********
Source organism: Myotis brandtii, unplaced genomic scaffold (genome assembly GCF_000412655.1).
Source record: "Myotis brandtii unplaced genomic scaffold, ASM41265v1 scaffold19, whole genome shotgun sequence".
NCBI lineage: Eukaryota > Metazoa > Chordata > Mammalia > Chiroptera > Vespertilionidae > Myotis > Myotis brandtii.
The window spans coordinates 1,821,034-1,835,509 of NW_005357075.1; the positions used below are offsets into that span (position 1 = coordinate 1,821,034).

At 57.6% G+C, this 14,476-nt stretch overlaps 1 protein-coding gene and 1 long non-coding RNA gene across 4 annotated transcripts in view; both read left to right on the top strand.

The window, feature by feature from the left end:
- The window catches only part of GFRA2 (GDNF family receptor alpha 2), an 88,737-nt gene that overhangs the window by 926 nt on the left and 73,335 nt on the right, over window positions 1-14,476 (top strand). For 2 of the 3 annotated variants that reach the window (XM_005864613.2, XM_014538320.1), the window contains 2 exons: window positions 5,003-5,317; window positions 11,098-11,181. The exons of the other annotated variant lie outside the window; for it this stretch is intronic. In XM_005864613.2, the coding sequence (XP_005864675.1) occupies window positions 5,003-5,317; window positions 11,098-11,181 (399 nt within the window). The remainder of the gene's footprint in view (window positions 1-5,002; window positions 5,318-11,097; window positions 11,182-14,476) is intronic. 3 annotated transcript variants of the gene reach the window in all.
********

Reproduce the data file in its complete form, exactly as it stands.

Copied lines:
Source organism: Myotis brandtii, unplaced genomic scaffold (genome assembly GCF_000412655.1).
Source record: "Myotis brandtii unplaced genomic scaffold, ASM41265v1 scaffold19, whole genome shotgun sequence".
NCBI lineage: Eukaryota > Metazoa > Chordata > Mammalia > Chiroptera > Vespertilionidae > Myotis > Myotis brandtii.
The window spans coordinates 1,821,034-1,835,509 of NW_005357075.1; the positions used below are offsets into that span (position 1 = coordinate 1,821,034).

At 57.6% G+C, this 14,476-nt stretch overlaps 1 protein-coding gene and 1 long non-coding RNA gene across 4 annotated transcripts in view; both read left to right on the top strand.

The window, feature by feature from the left end:
- The window catches only part of GFRA2 (GDNF family receptor alpha 2), an 88,737-nt gene that overhangs the window by 926 nt on the left and 73,335 nt on the right, over window positions 1-14,476 (top strand). For 2 of the 3 annotated variants that reach the window (XM_005864613.2, XM_014538320.1), the window contains 2 exons: window positions 5,003-5,317; window positions 11,098-11,181. The exons of the other annotated variant lie outside the window; for it this stretch is intronic. In XM_005864613.2, the coding sequence (XP_005864675.1) occupies window positions 5,003-5,317; window positions 11,098-11,181 (399 nt within the window). The remainder of the gene's footprint in view (window positions 1-5,002; window positions 5,318-11,097; window positions 11,182-14,476) is intronic. 3 annotated transcript variants of the gene reach the window in all.